Out of favour Sarkozy accused of buying votes

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Tumbling in the opinion polls, French President Nicolas Sarkozy was accused of trying to buy back votes with crowd-pleasing measures

   PARIS, February 8, 2008 - Tumbling in the opinion polls, French President
Nicolas Sarkozy was accused of trying to buy back votes Thursday with
crowd-pleasing measures to ward off disaster at next month's local elections.
   Stung by criticism that he has neglected the country's economic woes to
focus on his new bride Carla Bruni, the 53-year-old head of state has backed
away from a policy of strict budget discipline to offer inducements to
interest groups.
   On Wednesday he announced that a payment of 200 euros (290 dollars) will be
made from the end of March to some 634,000 old people living on the minimum
   The surprise bonus was explained as an advance on the pension increase that
formed part of Sarkozy's election manifesto, but it left critics wondering how
at a time of tight financial rigour the money had suddenly been made available.
   At the same time Prime Minister Francois Fillon announced a cave-in to
protesting taxi-drivers, who feared a planned liberalisation would leave them
exposed to competition from newcomers.
   After halting traffic in demonstrations across the country Wednesday,
taxi-drivers' leaders called off the action because they said the government
had promised not to enact the proposals.
   According to Le Figaro newspaper, the drivers have even been promised a
four percent increase in the fares they charge and a new tax rebate to take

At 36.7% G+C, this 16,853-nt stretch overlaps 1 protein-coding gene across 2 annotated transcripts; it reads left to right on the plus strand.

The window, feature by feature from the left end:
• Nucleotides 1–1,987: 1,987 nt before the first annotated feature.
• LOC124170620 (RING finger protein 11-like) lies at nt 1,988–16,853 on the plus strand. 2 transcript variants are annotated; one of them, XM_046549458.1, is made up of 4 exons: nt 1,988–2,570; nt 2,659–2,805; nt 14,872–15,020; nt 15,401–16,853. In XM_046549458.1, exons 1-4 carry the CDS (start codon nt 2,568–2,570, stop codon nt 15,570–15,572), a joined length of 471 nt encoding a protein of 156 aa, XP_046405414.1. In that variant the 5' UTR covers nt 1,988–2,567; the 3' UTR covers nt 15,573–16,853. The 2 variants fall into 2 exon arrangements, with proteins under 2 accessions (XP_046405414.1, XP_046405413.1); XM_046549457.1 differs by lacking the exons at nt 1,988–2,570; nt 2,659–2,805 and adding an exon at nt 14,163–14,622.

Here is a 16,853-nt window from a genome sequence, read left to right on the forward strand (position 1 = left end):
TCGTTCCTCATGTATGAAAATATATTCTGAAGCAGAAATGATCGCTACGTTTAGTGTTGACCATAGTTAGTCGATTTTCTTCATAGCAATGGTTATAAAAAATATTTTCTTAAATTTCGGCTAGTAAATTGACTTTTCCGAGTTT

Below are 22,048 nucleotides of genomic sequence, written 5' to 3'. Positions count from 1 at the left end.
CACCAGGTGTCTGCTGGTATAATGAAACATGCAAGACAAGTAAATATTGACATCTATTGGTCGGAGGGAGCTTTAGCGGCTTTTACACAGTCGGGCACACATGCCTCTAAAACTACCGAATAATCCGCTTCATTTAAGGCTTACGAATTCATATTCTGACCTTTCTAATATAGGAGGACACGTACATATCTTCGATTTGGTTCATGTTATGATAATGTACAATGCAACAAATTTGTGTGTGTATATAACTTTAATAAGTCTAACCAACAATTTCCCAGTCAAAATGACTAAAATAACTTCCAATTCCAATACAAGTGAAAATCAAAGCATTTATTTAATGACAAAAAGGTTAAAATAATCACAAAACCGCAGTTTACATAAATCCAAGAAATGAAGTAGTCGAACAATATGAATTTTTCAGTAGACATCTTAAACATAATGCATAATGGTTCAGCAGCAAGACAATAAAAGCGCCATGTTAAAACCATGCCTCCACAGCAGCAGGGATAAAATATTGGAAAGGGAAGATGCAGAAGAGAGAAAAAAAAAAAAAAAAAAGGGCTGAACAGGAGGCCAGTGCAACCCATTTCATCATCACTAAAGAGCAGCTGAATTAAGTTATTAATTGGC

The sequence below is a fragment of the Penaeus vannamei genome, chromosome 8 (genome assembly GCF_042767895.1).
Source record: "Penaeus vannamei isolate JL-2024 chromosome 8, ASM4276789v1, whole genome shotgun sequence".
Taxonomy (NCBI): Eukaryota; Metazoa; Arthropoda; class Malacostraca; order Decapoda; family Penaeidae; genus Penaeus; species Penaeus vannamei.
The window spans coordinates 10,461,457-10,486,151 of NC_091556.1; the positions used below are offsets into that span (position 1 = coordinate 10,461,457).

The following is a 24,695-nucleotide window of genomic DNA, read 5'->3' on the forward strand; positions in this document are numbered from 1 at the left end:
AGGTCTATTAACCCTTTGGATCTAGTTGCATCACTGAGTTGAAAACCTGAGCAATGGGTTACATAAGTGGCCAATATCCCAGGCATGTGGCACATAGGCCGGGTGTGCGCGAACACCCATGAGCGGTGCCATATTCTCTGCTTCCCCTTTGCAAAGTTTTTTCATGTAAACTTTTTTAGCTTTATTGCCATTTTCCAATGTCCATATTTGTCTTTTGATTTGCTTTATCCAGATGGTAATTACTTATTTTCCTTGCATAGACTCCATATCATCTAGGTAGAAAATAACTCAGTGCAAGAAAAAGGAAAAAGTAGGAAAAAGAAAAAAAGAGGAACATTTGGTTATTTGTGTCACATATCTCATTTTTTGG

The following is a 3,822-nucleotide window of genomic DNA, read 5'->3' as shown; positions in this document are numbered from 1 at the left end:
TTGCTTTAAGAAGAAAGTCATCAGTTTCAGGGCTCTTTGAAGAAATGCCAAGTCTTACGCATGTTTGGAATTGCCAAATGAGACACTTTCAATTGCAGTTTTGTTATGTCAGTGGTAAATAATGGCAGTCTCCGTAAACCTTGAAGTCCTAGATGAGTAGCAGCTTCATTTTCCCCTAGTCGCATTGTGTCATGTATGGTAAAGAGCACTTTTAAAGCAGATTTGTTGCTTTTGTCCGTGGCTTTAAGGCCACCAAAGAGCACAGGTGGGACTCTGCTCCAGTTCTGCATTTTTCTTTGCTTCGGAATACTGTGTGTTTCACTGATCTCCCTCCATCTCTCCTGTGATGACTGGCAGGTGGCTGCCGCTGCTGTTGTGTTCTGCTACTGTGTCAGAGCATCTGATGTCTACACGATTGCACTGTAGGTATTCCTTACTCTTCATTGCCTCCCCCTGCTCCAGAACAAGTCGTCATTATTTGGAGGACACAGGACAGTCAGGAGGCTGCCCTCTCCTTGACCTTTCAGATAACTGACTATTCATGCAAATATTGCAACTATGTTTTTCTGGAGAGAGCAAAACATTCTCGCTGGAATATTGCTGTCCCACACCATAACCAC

account of soaring fuel costs.
   A further sign of the president's mood came on Monday when he visited a
loss-making steel plant in northeast France and promised the state was "ready
to pay in part or in whole for the investments necessary" to keep it afloat.
   A delegate from the General Labour Confederation (CGT) trade union said he
had "spoken like a true union man" after Sarkozy drew applause from a crowd of
workers at the ArcelorMittal factory at Gandrange.
   Some 600 jobs are under threat there, but any attempt to bail out the
factory could fall foul of European Union competition laws.
   Left-wing opposition members of parliament said Sarkozy had lurched into
populism after being panicked by his declining poll ratings, and hoped to claw
back votes in March's town-hall elections.
   "We have a president who is out campaigning again. He is talking like he is
on the hustings. Now the promises are coming thick and fast," said Malek
Boutih, Socialist Party spokesman.
   Segolene Royal, the defeated Socialist candidate in last May's election,
said there had been a "shock of mistrust which is now degenerating into a wind
of revolt."
   "Yesterday everything seemed possible, but now too much time has passed and
too much state money has been wasted. The crisis over spending power has not
been addressed, the future has not been prepared," she told Le Monde newspaper.
   There were also rumblings inside Sarkozy's Union for a Popular Movement
(UMP) party, where many deputies fear an anti-government backlash next month
will cost them their second jobs as mayors of cities, towns and villages.
   Privately, some deputies say that Sarkozy's much-publicised romance with
model-turned-singer Bruni has been a public relations disaster because it
clashed so glaringly with the darkening mood of the country.
   This week new surveys confirmed Sarkozy's plunging popularity, with
Paris-Match magazine reporting a seven point fall to 46 percent in his
approval ratings. A poll in the left-wing Liberation newspaper found 55
percent with a negative opinion of the president -- up 13 points in a month.
   A poll for Le Journal du Dimanche newspaper on Sunday said that for 31
percent of the public the president's image had deteriorated as a result of
his marriage to Bruni, his third wife.


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